7. For cinnamon doughnuts, shake warm doughnuts in a plastic bag with about 1/4 to 1/3 cup cinnamon-sugar. For sugar-coated doughnuts, shake doughnuts in a plastic bag with about 1/2 cup non-melting topping sugar (for best results), or confectioners’ sugar.
  8. For the chocolate frosted doughnuts, place 1/2 cup semisweet chocolate chips, 2 T. butter, 1 T. plus 1 t. light corn syrup and 1/4 t. vanilla extract into a microwaveable bowl. Microwave for 30 seconds, then stir until the chocolate is melted and everything is blended. Microwave for a few seconds longer, if necessary. Add extra corn syrup if needed to make a smooth, shiny glaze. Yield: about 1/2 cup glaze.
  9. Linda’s note:
  10. For the paler pink glazed doughnuts, I mixed confectioner’s sugar with the juice of 1/2 blood orange, adding enough liquid until it reached proper consistency. For the more vibrant pink color, I mixed confectioner’s sugar with some blueberry syrup I made by cooking blueberries, water and a little sugar with a little cornstarch and a squirt of lemon.
  11. For the white glazed doughnuts, mix some confectioner’s sugar with lemon juice until proper consistency. For the white powdered sugar doughnuts, put some powdered sugar into a small brown paper bag, add the doughnuts and shake.
Castagnole

Castagnole

 Hello castagnole …or bignole or frittelle or whatever you call them where you live. They’re like fried doughnut holes but better. I made the pale ones using ricotta in the recipe, and the dark ones with cocoa powder. Both are delicious as is, but wickedly good when you fill them with Nutella. Just take a look.
See what I mean? Who the heck can resist one of these stuffed babies? Personally, my favorite are the pale ricotta castagnole.  For the chocolate ones, I originally used a recipe I found in a February 2009 issue of Cucina Italiana magazine, but the batter was extremely thin and didn’t work at all. I had to add a lot more flour than the recipe called for just to keep them together in the oil. The next day, I checked the magazine’s website and found the recipe was corrected to triple the amount of flour that was in the magazine copy.  Even so, making the chocolate ones is more difficult because it’s hard to tell from the color alone when they’re actually cooked through.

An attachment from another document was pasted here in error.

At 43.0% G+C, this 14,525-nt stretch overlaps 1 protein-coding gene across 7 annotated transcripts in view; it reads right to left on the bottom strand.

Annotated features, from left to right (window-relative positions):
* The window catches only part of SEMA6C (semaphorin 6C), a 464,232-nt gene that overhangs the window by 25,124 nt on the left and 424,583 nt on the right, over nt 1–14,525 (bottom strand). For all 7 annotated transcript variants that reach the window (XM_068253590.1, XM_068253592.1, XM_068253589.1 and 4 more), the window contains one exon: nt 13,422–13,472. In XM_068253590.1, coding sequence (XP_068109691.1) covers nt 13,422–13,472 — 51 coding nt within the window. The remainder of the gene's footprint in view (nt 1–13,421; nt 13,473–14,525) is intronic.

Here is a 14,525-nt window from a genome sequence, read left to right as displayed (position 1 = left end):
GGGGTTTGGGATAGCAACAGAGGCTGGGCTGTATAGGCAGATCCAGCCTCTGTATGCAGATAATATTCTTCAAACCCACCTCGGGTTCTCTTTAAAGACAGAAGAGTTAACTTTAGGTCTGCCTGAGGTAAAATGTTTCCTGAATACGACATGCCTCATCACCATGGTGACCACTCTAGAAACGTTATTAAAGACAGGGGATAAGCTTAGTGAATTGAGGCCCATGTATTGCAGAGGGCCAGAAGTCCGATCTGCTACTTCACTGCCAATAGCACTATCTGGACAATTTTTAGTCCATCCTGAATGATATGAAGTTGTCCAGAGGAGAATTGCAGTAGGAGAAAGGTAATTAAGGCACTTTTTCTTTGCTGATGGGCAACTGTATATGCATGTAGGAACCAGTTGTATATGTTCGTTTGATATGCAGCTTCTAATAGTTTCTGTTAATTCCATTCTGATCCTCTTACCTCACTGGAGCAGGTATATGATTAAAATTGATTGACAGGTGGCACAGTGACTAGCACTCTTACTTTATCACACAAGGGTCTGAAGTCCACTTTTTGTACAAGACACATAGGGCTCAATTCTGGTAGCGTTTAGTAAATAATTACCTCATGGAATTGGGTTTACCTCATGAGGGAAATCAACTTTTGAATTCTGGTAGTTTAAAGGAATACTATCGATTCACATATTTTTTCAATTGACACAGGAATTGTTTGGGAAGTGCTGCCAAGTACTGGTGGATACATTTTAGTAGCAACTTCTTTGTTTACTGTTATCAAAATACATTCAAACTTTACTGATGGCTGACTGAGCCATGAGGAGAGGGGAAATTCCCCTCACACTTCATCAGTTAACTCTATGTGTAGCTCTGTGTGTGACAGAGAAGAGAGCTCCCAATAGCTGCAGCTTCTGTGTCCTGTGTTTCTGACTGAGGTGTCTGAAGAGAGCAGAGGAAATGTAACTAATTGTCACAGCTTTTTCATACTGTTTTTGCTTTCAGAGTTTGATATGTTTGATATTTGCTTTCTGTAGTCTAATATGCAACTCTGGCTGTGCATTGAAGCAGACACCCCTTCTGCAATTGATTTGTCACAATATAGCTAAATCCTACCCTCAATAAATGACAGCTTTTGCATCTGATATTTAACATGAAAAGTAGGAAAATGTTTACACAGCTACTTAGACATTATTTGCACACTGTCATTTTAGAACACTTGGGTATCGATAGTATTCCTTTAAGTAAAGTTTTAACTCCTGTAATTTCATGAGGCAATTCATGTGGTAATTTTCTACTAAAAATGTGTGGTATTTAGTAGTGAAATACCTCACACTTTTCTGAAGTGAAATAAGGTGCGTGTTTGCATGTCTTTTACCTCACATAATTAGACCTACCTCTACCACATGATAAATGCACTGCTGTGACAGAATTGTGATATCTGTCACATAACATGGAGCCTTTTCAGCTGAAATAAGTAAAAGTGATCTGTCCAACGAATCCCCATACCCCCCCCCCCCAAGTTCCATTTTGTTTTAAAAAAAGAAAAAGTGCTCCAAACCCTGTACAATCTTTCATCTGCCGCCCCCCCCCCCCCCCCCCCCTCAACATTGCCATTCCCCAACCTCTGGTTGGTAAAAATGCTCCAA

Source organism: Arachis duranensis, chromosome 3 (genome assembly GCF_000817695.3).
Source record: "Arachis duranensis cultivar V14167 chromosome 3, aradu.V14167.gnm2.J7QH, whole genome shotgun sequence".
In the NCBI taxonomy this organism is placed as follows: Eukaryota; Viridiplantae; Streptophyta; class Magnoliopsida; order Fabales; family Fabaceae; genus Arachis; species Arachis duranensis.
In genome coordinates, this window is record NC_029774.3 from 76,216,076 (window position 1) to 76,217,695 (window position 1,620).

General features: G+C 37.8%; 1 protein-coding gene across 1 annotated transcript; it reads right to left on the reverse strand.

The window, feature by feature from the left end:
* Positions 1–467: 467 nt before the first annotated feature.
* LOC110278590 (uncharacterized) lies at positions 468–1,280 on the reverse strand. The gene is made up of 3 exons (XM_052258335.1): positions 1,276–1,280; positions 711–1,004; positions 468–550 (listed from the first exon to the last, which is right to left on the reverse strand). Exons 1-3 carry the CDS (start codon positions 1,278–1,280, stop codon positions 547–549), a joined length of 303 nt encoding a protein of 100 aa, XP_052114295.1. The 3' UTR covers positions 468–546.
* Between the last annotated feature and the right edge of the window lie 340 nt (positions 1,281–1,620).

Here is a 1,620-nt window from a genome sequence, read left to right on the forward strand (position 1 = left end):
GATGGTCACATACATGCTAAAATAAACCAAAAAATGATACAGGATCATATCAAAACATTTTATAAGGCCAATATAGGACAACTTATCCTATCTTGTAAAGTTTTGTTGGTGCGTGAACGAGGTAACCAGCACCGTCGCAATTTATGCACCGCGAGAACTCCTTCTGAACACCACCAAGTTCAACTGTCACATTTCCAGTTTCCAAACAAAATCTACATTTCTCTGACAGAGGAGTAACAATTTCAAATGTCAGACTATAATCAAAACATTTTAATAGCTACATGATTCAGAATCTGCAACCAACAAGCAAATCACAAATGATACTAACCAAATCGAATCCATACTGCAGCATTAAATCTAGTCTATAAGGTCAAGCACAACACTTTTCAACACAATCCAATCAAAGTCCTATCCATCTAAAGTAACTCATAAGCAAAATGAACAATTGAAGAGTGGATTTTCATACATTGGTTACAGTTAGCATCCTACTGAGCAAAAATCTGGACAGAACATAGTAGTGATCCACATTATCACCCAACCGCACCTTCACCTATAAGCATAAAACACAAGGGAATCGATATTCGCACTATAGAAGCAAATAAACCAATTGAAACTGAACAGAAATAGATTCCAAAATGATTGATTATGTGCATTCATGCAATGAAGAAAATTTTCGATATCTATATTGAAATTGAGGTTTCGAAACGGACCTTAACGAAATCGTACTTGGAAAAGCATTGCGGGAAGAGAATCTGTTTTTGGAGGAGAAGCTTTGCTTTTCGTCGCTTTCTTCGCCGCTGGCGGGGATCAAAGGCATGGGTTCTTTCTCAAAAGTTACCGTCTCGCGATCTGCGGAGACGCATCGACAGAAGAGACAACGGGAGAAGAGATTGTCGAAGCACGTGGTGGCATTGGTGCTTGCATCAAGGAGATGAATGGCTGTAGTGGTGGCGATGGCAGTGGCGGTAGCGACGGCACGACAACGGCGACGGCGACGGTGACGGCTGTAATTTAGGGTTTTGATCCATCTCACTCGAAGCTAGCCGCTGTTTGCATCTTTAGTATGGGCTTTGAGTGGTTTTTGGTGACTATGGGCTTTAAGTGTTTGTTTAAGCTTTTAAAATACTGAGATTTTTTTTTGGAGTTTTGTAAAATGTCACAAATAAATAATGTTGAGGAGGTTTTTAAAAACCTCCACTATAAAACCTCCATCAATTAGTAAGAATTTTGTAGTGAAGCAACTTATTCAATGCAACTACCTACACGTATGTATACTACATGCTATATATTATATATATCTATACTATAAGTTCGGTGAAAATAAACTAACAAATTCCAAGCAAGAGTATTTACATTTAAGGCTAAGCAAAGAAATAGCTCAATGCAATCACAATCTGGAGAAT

Carnevale is celebrated in many Catholic countries including Italy. Children dress up in costumes, flinging tiny scraps of colored paper called coriandoli (we call it confetti) along the streets. In Venice the celebration is particularly festive, with people in elaborate costumes and masquerades arriving from all over the world eager to strut their finery and vie for prizes. I’ve had the good fortune to be in Venice a few times during Carnevale. Here is just one of the many people in costume you see strolling the narrow streets and posing for photographers.

 

Fried food, including castagnole and chiacchiere (featured on this blog here) are a staple of the festivities, especially in the final week and days leading to Ash Wednesday and the solemn 40 day Lenten period. It’s a time to throw caution to the wind – party all night, eat all those decadent desserts and rich, cholesterol-laden meats. Hence the name fat Tuesday, as it’s known in the U.S. or Mardi gras, the French equivalent. The word carnevale derives from the Latin carn, meaning flesh, and levare, to put away.  This year Ash Wednesday falls on February 22, so you’ve still got time to indulge in these delightful little treats.
And if you’ve decided to give up something else for Lent, like peas or okra, well then, you can continue eating these castagnole guilt-free all through the 40-day period.
Join me for a week in Italy at the end of May and live like an Italian – sightseeing, cooking and eating in a villa located in the Alban Hills near Rome. There’s still time to enroll. For details go to:
 

 

 
Ricotta Castagnole
3 large eggs
1/4 cup sugar
1 cup ricotta cheese
1/2 t. kosher salt
1 t. vanilla extract
1 cup flour
2 t. baking powder
oil for frying (safflower, canola or similar oil)
powdered sugar
Nutella for stuffing
Heat oil in a pan (I use a cast iron skillet) to a depth of about three inches on a medium-high heat.
Beat eggs with a whisk in a large bowl. Add sugar, ricotta, salt, vanilla, flour and baking powder. Beat with a wooden spoon until mixed well. Batter should be thicker than pancake batter but not as thick as bread dough.
Drop a tablespoon full into a pan of hot oil. Fry the batter until they balls of dough are golden brown. They almost turn themselves over, but if they don’t make sure you flip them to fry all sides. Check the interior after you fry a few to make sure they’re cooked through. Adjust the temperature if necessary.
Drain on paper towels. Use a pastry bag and pipe with Nutella. Alternately, cut a hole with a knife and insert a small bit of Nutella. Sprinkle with confectioner’s sugar.